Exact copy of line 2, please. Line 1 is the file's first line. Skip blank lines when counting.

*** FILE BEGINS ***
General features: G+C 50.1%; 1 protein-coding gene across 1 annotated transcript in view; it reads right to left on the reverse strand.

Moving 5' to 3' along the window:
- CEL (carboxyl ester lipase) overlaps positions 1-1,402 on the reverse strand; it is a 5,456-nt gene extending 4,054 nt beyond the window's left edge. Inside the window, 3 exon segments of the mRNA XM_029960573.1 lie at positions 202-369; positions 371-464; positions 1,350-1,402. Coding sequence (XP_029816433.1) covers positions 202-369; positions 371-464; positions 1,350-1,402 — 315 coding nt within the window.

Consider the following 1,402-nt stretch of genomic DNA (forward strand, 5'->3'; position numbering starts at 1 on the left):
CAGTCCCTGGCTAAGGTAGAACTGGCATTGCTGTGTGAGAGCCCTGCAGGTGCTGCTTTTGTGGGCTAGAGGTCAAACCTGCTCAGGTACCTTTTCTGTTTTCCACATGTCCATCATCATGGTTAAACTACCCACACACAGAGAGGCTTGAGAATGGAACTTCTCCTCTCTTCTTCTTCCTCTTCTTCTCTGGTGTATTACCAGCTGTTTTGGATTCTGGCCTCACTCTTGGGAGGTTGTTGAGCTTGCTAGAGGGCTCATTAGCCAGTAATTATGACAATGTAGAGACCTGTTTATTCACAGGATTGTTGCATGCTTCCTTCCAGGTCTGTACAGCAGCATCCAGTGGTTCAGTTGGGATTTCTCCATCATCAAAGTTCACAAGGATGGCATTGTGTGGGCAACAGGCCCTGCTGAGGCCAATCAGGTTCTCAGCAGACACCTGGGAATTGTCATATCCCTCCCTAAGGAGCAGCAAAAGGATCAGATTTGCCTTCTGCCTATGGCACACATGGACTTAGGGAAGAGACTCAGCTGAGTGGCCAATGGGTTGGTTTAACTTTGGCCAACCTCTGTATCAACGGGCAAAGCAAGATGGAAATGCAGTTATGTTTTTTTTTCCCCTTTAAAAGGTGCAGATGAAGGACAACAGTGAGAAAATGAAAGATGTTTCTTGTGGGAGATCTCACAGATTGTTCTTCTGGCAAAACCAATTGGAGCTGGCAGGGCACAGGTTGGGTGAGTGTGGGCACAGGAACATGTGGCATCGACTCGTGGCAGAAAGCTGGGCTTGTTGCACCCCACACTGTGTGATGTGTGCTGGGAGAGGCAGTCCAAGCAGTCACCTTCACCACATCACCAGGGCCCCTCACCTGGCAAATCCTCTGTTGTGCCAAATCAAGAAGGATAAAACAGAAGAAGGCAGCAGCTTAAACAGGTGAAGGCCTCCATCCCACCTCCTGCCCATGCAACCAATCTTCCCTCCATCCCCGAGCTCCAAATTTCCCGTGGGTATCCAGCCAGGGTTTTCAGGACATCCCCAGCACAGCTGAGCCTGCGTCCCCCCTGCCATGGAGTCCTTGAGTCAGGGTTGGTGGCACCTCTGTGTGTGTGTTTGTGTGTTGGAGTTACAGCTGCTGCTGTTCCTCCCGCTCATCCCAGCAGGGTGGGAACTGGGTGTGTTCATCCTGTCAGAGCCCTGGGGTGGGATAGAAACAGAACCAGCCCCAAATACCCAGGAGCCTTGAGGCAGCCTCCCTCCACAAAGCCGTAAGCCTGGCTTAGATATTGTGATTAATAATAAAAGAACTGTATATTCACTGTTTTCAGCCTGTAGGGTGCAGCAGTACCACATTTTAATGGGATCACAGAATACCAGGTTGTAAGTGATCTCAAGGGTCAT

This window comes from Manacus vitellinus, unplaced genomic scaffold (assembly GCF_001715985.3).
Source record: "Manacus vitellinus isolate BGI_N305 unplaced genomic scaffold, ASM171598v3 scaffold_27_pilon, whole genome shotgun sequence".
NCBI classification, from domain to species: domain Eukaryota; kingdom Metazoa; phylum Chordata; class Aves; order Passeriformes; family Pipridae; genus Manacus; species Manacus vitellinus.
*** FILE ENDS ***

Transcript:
Moving 5' to 3' along the window: